Then Michuki warned everyone that the region would not listen to them if they did not work with Uhuru. The seasons may have changed and the circumstances be significantly different. Yet, nothing stops the Mountain from rallying together, behind a son or daughter of the region. And if they did so, there would be heavy external casualties.
Ruto and Raila, especially, have huge cause to worry about such possibilities. Raila has all but burnt his boats with OKA leaders who supported him before. Restoring political factory settings with ANC’s Musalia Mudavadi, Wiper’s Kalonzo Musyoka and Ford Kenya’s Moses Wetang’ula could be quite a task. Both Ruto and Raila would appear to have forgotten that there are votes elsewhere in the country.
Ruto, especially, has broken Sun Tzu’s rule of war that says, never fight the last war. Probably governed by the old thought of the ‘tyranny of numbers,’ his approach is to tie up the Rift Valley and the Mt Kenya vote, and hope to fill in the gaps with votes from other parts of the country. He is buoyed in this strategic approach by the masses that throng his rallies in the Mountain region.
Above all is the knowledge that the tyranny worked, the last time. It is a thin-ice approach. It could misfire badly, were the Mountain to decide, as it did in 2012/13, that it had a candidate in Uhuru Kenyatta. If the new candidate should be Kagwe, Ruto’s goose in the region would be cooked, and perhaps his entire presidential dream.
But even worse is Raila who, on his own admission, is still learning how to climb the Mountain. He has been marketed in the region as the devil incarnate. Even as MKF toys with the idea of rallying behind him, he must know that he has the massive population to convince. What has changed to make him a saint? It does not help matters that when meeting the leaders of OKA, MKF announced that they had not yet decided whom they would rally behind.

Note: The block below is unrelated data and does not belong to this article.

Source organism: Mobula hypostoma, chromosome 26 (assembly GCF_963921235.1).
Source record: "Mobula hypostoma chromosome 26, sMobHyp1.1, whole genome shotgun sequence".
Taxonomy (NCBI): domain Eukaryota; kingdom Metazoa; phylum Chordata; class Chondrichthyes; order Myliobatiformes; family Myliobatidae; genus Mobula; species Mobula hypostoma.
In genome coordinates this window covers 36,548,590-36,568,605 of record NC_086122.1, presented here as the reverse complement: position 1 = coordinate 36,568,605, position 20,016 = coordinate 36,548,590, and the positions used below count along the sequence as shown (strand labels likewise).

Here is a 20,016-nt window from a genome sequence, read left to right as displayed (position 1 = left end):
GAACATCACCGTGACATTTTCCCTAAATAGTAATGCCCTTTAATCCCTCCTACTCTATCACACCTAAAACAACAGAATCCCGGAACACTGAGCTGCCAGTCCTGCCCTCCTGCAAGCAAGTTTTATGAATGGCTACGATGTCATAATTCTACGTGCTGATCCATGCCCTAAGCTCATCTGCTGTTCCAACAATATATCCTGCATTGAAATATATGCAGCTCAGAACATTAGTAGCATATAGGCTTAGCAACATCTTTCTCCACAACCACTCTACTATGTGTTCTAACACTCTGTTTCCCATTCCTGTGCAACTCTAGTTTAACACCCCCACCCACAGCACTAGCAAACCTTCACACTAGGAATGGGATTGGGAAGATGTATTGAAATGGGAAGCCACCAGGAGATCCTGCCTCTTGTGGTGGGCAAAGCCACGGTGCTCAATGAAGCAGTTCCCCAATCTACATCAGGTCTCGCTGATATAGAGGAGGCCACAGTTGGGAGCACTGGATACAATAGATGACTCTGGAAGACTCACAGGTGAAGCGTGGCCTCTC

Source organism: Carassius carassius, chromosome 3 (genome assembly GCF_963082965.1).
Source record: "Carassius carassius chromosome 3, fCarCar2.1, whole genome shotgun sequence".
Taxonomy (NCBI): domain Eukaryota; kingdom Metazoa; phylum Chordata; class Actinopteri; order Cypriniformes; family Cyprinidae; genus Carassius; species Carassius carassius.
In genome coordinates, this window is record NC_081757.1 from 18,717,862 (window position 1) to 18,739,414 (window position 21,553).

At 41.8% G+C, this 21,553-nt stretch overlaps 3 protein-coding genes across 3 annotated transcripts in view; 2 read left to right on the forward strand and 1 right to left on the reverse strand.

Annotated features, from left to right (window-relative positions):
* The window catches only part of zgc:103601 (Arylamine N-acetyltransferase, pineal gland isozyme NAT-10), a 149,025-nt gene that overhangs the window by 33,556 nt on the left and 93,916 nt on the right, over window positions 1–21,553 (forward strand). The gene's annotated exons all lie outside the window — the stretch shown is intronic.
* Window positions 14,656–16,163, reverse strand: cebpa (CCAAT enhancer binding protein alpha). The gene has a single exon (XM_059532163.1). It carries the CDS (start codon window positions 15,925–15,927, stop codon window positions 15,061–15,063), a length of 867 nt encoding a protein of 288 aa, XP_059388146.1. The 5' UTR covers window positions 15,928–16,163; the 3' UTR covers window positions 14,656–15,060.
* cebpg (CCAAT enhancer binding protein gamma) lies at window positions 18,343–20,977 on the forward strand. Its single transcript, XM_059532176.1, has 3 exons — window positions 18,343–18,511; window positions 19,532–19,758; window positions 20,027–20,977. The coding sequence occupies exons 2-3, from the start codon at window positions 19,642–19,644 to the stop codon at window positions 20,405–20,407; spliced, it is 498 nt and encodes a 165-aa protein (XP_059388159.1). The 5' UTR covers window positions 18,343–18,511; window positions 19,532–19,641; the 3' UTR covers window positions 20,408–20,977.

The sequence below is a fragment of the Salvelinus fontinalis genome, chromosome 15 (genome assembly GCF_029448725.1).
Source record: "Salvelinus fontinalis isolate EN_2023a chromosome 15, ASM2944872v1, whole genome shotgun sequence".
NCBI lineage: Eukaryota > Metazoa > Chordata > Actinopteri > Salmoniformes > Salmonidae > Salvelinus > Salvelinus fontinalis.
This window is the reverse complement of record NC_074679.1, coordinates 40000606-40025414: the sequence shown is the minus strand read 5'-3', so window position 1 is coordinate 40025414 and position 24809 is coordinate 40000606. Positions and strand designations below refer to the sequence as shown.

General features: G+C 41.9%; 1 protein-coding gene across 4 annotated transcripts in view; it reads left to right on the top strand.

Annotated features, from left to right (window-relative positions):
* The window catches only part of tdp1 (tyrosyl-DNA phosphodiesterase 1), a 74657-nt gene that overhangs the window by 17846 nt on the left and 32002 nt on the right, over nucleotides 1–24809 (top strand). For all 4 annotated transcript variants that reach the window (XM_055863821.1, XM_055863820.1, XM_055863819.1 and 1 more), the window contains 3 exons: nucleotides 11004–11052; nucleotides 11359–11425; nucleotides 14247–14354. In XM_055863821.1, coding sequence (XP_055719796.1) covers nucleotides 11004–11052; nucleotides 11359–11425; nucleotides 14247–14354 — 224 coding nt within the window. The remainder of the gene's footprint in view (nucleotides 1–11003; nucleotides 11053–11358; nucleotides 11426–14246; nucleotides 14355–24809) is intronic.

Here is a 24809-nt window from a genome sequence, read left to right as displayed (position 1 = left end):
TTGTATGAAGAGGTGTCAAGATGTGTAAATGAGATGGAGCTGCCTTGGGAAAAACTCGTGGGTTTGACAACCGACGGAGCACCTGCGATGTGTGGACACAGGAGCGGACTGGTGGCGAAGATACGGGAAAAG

What is the club up to? How much should anyone trust it? It is of little wonder that Raila is having his political campaign cake and eating it at the same time. On the one hand, he is busy campaigning. He is painting pictures of a glorious future under his presidency. Yet, conversely, he is also saying that he will announce later if he is in the race or not. Part of this is because he is waiting for a definitive signal from MKF, as well as for encouraging reports from ongoing secret opinion polls that ODM has commissioned with two leading pollsters.
If the pollsters begin returning good reports, Raila will announce his candidature. He will stop campaigning from behind smokescreens. Reliable sources within polling circles indicate that for now both Ruto and Raila would have it hard, if the Mountain rallied solidly around one of its own locals. The acuteness of their predicament is somewhat blunted by the thought that with running mates from the region, their fortunes should not be so bad.
Yet, other indications are that if the Mountain has its own formidable candidate going for the ultimate prize, the region is unlikely to rise to the bait of DP. The marginalization of Ruto by Uhuru in his second tenure is, particularly, making a region that knows the meaning of political power to begin to be unenthusiastic about the running mate carrot.
Finally, it is instructive that leading politicians in the region have begun talking of ‘upping the Mt. Kenya vote to 10 million.’ Every presidential aspirant from outside should read carefully into this. Ten million votes are likely to be just about half of the voter register next year.
And nothing stops a turnout of 99.9 per cent in the Mountain. IEBC’s projections are placing the expected 2022 voters register at between 21 million and 22.
A region that registers 10 million is virtually ready to elect the president of Kenya on its own.